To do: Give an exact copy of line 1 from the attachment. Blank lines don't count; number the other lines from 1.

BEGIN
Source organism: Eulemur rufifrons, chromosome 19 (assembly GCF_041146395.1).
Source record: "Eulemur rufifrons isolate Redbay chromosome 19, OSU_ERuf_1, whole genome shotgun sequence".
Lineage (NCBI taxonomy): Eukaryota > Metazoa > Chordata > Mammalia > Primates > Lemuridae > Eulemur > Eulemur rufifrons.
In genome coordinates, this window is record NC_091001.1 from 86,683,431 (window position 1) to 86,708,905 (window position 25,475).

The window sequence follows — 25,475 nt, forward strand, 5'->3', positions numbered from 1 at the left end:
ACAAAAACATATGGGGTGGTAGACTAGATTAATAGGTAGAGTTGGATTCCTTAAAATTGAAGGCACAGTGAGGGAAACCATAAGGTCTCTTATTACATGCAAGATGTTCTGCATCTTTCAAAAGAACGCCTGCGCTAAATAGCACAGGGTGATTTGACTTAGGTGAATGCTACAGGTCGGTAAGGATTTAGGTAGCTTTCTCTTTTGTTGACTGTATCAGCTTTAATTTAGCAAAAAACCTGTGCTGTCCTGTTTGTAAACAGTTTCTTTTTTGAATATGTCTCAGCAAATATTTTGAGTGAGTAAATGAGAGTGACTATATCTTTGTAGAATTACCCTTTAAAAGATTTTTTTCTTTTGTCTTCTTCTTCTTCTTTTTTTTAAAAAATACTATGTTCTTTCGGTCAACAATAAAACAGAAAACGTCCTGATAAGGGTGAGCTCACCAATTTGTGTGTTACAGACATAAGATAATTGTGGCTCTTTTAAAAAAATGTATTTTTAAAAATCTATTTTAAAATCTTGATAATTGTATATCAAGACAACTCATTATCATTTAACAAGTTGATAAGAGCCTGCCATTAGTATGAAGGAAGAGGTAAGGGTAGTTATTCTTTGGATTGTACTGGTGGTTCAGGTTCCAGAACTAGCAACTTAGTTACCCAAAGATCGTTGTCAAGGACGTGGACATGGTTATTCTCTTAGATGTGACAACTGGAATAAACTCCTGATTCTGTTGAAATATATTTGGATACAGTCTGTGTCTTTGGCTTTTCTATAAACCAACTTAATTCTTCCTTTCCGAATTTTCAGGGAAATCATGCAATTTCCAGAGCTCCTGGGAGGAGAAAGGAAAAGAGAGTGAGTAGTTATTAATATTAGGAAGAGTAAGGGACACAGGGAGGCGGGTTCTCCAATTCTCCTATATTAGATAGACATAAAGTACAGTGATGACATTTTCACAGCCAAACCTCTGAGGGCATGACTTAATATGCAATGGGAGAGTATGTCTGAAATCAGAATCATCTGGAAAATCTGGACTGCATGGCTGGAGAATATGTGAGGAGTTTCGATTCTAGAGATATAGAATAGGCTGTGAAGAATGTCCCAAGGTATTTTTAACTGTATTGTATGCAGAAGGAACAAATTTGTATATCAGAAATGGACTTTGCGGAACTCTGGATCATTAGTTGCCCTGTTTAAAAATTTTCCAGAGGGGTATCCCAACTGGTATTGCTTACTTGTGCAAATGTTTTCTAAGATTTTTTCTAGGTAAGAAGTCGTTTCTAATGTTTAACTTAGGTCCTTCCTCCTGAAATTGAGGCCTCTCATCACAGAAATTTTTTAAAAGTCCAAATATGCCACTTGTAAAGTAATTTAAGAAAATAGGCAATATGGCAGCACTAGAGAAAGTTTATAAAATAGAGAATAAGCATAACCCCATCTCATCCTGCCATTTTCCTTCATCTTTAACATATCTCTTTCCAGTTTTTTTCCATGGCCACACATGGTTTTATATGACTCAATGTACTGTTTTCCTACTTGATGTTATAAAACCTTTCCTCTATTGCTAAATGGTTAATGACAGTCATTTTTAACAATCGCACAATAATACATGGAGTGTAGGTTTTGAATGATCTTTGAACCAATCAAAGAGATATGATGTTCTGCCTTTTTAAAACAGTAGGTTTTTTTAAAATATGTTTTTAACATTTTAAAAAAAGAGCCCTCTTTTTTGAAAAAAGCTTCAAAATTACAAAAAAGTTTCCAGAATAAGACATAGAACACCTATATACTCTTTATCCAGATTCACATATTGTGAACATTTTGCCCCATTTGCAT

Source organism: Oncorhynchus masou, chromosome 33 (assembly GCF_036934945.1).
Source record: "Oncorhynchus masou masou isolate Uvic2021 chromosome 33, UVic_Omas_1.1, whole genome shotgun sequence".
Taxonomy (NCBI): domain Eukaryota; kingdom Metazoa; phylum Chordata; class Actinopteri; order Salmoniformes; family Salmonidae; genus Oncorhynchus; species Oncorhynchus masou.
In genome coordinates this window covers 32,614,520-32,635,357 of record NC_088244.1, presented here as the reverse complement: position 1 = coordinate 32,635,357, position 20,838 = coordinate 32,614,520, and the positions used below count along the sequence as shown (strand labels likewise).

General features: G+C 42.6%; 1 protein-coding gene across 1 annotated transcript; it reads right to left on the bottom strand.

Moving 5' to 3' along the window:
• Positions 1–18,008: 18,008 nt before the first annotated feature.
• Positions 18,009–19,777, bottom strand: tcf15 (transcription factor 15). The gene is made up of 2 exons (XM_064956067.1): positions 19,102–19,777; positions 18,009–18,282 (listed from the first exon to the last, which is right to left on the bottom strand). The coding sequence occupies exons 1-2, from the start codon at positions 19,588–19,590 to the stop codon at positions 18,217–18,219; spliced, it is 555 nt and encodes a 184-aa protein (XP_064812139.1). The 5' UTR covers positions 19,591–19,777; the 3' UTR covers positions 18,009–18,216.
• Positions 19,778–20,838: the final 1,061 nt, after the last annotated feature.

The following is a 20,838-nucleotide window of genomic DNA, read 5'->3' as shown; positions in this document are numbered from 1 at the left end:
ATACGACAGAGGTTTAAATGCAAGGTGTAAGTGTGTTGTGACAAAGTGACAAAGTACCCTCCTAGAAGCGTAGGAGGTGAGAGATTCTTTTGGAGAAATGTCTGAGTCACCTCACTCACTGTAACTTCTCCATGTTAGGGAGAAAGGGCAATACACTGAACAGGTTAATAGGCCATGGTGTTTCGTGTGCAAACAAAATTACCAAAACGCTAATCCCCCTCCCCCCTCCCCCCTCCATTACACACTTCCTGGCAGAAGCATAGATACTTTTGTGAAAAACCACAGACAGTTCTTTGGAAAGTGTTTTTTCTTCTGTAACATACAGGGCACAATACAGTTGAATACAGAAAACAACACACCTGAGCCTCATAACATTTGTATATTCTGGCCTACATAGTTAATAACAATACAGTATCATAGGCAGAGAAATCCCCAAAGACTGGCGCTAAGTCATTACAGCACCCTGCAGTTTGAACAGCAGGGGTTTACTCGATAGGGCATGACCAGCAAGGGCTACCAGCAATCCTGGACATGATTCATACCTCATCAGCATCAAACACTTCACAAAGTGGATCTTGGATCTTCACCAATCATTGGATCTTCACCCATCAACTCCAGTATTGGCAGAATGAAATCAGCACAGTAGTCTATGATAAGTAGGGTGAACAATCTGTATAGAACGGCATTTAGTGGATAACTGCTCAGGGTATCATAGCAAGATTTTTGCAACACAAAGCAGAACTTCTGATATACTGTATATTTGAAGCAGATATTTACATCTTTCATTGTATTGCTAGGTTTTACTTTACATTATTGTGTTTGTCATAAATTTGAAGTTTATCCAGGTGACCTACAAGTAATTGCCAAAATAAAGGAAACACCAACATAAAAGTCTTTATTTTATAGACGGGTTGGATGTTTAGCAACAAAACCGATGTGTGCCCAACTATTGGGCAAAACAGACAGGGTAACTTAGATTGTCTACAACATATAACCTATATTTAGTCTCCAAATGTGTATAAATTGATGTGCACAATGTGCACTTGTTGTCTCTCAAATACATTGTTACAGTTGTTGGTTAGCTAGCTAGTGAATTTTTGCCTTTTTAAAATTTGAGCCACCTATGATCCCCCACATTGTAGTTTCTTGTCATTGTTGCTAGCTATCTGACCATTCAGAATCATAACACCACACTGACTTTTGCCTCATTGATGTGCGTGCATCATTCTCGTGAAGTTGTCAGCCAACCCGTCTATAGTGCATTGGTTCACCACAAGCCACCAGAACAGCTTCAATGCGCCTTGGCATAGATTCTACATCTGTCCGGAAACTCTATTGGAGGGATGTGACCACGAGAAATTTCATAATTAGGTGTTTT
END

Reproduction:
Source organism: Eulemur rufifrons, chromosome 19 (assembly GCF_041146395.1).